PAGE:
Within seven months of coming to power, UPA-II was again warned by Shekhar, "We do not have a pressing reason or provocation to assess the performance of UPA-II exactly at this point of time." He wrote that there is a clear impression that the government is stalling. "Why? It could be complacence: an easily won second term, an economy pretty much reviving by itself, a year of respite from terror. It could be laziness and fatigue... but there is also another problem that bedevils this government. It is its very surprising inability, even lack of inclination, to talk to people, either to explain its actions, or to create public opinion to back its policy." After the catastrophic defeat two months ago, the Congress leadership, particularly Rahul Gandhi, began to say that the party failed to communicate with people. But if he or his hi-fi advisors with American qualifications had read Shekhar Gupta's column and tried to modestly learn from it, they would have corrected the course and saved the party from humiliation.

Not many journalists possess the crystal ball. Shekhar has it and even when he is not writing his column, he keeps looking into it. Like many people these days constantly keep watching and fiddling with their Androids. But there is a qualitative difference. Shekhar's mind is not cluttered like many of these gadget users. Many addicted to Twitter cannot conceptualize anything beyond 140 letters. Just as many BTechs and MBAs cannot comprehend the larger and multidimensional picture of dynamic Indian politics. The spread of social media has brought the so called information revolution to information chaos, with hyper intolerance rather than enlightened debate. The high-tech IITians and the hi-fi IIM types, with their NRI counterparts in the US, have created a new philistine global constituency with pretensions of being intellectuals. They are heavily opinionated, generally ill-informed and have no sense of history.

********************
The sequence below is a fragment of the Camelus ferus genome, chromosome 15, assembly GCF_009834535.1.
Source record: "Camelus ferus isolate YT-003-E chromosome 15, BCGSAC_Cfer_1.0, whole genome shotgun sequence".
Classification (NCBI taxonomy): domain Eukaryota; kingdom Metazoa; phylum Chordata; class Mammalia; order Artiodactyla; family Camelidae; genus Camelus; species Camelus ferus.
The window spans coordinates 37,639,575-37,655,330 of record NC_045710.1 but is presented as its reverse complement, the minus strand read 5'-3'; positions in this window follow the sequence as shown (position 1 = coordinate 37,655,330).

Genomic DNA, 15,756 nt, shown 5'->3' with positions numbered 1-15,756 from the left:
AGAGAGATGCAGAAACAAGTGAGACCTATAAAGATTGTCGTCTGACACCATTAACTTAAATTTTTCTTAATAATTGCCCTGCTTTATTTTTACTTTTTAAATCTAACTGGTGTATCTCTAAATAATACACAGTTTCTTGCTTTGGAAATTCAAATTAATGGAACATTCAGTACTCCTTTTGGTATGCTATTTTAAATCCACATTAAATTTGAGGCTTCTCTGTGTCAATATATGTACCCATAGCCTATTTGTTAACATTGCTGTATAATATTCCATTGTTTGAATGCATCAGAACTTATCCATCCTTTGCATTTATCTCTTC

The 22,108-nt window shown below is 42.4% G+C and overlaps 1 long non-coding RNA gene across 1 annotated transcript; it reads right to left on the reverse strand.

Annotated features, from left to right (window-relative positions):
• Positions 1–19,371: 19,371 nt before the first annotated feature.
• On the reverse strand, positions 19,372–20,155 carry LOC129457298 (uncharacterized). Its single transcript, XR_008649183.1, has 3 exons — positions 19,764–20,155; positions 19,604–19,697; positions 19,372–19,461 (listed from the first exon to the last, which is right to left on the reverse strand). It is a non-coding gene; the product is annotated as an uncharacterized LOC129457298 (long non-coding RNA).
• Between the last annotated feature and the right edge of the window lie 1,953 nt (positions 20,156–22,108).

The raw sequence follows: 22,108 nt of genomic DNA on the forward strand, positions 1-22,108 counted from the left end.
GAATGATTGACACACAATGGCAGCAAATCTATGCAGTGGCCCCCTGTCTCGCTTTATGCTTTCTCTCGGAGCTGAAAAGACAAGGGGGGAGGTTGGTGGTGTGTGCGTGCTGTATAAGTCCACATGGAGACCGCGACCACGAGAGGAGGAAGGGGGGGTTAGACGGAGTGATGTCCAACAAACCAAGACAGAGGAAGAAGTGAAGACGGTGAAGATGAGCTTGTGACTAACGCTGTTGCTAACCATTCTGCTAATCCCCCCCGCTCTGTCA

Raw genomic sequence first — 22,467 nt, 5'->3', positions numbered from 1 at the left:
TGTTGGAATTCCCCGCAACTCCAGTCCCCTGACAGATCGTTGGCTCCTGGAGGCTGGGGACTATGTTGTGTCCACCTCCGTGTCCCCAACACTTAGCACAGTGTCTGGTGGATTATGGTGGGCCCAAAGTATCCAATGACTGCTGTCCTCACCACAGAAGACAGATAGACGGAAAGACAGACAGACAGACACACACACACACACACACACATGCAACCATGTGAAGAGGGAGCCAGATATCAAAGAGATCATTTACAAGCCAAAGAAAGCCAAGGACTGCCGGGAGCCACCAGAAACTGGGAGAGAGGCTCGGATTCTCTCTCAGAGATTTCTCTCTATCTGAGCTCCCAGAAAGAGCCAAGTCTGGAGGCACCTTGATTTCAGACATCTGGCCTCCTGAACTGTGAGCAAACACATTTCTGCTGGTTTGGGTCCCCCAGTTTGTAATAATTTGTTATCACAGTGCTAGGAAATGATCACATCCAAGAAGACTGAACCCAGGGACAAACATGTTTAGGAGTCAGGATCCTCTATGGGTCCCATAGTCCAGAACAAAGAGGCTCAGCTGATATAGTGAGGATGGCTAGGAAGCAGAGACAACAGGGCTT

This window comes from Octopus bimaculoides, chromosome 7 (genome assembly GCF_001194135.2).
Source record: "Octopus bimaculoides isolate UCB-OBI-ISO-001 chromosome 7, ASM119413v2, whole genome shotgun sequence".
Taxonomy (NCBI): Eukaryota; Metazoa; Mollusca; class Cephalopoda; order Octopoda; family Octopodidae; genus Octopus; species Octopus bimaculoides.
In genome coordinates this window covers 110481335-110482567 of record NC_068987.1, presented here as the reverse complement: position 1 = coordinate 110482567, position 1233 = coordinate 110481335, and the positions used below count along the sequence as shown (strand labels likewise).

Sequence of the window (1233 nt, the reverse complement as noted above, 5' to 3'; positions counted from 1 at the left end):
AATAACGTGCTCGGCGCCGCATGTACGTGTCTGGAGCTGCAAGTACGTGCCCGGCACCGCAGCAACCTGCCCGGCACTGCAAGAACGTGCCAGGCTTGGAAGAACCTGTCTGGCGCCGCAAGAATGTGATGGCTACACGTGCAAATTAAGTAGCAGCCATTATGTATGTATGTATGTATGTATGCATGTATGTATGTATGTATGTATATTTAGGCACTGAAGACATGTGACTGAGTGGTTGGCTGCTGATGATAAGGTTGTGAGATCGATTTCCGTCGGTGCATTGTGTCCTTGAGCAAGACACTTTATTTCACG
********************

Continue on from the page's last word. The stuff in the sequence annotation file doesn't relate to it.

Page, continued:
By no stretch of imagination can Shekhar be described as a Left sympathizer. He may not be a Tea Party right wing neo-liberal, but clearly he belongs to the right. Yet he is not enamoured with the middle class and NRI-driven "hate politics" tendency. He does not look down upon rustic politicians in India. In fact, he has immense appreciation of politicians like Sitaram Kesri, Zail Singh, Mayawati and even Balasaheb Thackeray. Shekhar himself is a son of the soil and has done his journalism also by remaining loyal to that soil. Despite his close association with the corporate class and his advocacy of capitalism, he has not been trapped in the superficial and rather mediocre higher middle class culture which flaunts its newly acquired wealth in the most obscene manner. It is this class which has contempt for the poor, underprivileged and neglected. Shekhar has contempt for those who have converted poverty into the ideology of 'povertarianism' and who advocate distribution of poverty in the name of equality and social justice.

Shekhar has a fabulous memory, worldwide acquaintances with the high and mighty, a passion for cricket and total recall of the matches, an interest in Bollywood, knowledge of the complexities of global politics with its fascinating economic dimensions, and personal experience of reporting from conflict zones, even at the risk of life. The zest for life with all its splendour and desire to tell it all, through writing or through Walk the Talk, make Shekhar Gupta what and who he is.

He has identified the average Indian's angst and his aspirations. Across all classes and castes, across all urban or rural areas, indeed, the whole of India's prime mover is the aspiration for a better material life. Not just 'roti, kapda, makan', but also 'bijli, sadak, pani' and better education, health and even entertainment. It is India's 'dil maange more'. That aspirational character of India is the running theme of Anticipating India.
The crystal ball that Shekhar has should be the envy of all journalists, and actually of all politicians too. They can at least seek to know and learn from what he sees in that futuristic and mysterious ball.